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Autologous Bone Marrow Transplant


High risk neuroblastoma is incurable in at least 70% of patients.

Autologous bone marrow transplant is used so that higher doses of chemotherapy (ie- myeloablative) can be used. This has been shown to improve event free survival in high risk patients.

After myeloablative chemotherapy is given, the patient’s own bone marrow cells or stem cells are returned.  This way, patient’s can receive high doses of chemotherapy directed towards the neuroblastoma without prolonged bone marrow suppression.

Preparative regimens include different drugs, but most are Melphalan based with combinations of other drugs including busulphan, Carboplatin and Etoposide.

Some centers use a thiotepa base with cyclophosphamide or etoposide or busulphan. There is no evidence to show that one preparative regimen is much better than another.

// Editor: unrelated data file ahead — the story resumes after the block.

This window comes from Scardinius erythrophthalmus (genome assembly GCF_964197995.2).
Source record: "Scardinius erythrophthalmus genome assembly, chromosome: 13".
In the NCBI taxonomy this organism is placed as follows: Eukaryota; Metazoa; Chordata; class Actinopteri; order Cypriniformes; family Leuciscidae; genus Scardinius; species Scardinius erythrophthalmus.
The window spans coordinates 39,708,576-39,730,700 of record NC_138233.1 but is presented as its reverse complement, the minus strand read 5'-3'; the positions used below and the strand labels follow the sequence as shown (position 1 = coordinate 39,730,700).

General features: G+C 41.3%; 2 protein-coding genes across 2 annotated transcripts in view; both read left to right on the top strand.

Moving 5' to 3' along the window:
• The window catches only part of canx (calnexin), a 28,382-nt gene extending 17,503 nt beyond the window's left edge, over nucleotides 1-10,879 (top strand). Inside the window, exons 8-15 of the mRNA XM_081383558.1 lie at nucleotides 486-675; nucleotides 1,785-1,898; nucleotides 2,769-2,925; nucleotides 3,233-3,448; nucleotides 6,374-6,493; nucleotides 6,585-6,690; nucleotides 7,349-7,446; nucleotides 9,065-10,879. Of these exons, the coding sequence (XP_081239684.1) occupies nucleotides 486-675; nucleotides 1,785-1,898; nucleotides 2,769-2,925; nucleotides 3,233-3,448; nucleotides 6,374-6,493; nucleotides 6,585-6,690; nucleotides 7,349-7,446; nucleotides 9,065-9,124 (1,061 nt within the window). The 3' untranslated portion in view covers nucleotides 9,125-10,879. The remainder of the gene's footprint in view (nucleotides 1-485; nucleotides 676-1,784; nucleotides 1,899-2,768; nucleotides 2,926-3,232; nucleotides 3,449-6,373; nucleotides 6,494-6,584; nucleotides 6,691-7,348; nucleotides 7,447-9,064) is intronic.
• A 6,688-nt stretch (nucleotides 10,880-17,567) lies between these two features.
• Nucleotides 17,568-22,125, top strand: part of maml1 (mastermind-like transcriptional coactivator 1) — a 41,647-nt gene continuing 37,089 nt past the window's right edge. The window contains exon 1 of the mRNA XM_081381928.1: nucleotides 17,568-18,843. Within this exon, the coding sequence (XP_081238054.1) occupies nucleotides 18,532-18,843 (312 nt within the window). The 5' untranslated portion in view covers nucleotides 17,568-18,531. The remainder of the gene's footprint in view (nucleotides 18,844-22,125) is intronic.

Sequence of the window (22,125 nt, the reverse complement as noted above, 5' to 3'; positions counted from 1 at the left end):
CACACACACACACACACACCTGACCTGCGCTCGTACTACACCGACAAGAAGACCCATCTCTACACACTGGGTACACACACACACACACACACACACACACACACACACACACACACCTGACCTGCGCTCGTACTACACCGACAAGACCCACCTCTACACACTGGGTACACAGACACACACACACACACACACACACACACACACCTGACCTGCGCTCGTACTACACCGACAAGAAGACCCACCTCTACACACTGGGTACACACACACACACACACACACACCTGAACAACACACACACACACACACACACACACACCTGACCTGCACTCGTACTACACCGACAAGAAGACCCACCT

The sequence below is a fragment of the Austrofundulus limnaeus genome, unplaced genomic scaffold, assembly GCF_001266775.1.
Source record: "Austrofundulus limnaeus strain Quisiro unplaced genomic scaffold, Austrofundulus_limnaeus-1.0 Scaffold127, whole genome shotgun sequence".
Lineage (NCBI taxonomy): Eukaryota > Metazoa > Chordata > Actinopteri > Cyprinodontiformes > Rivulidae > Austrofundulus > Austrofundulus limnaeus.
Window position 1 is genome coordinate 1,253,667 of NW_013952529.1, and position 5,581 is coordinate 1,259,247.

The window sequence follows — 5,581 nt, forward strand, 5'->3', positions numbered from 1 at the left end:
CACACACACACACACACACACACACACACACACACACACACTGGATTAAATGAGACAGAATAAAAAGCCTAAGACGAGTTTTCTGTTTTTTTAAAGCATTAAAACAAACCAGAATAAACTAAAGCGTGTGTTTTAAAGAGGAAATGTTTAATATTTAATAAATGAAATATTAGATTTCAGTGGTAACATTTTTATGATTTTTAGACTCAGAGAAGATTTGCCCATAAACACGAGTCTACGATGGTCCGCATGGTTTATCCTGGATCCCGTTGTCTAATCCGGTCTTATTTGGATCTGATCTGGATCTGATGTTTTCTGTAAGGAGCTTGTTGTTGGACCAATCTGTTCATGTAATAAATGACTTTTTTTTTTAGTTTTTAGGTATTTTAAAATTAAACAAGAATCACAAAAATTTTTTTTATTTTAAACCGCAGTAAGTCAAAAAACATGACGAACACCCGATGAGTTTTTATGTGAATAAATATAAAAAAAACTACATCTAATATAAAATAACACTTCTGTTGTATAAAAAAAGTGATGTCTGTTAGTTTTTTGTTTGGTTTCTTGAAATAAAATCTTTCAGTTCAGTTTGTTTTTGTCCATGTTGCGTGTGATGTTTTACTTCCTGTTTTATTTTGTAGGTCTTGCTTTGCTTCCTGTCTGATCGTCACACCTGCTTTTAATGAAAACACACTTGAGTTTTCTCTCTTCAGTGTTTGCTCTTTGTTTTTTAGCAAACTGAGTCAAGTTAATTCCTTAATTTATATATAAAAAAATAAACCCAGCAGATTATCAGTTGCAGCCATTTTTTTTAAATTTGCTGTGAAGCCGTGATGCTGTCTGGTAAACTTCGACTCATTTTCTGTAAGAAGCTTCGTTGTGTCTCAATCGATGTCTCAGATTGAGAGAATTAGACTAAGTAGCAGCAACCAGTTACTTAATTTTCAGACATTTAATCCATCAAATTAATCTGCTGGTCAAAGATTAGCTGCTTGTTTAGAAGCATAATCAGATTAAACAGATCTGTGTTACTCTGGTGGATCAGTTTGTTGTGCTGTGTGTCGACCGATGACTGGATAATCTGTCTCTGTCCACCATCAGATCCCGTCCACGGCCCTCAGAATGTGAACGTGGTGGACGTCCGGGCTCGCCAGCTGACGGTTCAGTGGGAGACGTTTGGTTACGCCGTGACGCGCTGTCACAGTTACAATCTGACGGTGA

To improve event free survival (EFS), tandem (or dual-cycle) transplant regimens with PBSC support are being used after a dose intensified induction regime.

The previous COG high risk study ANBL0532 used this approach. There may be an advantage to double (tandem) transplants.  ANBL0532 showed that this was possible without unacceptable toxicity.

TBI (whole body radiation therapy) is not currently part of the preparative regime prior to transplant for patients with NBL.  As this has not been shown to lead to better short term outcomes and has the potential to lead to greater long-term morbidity.






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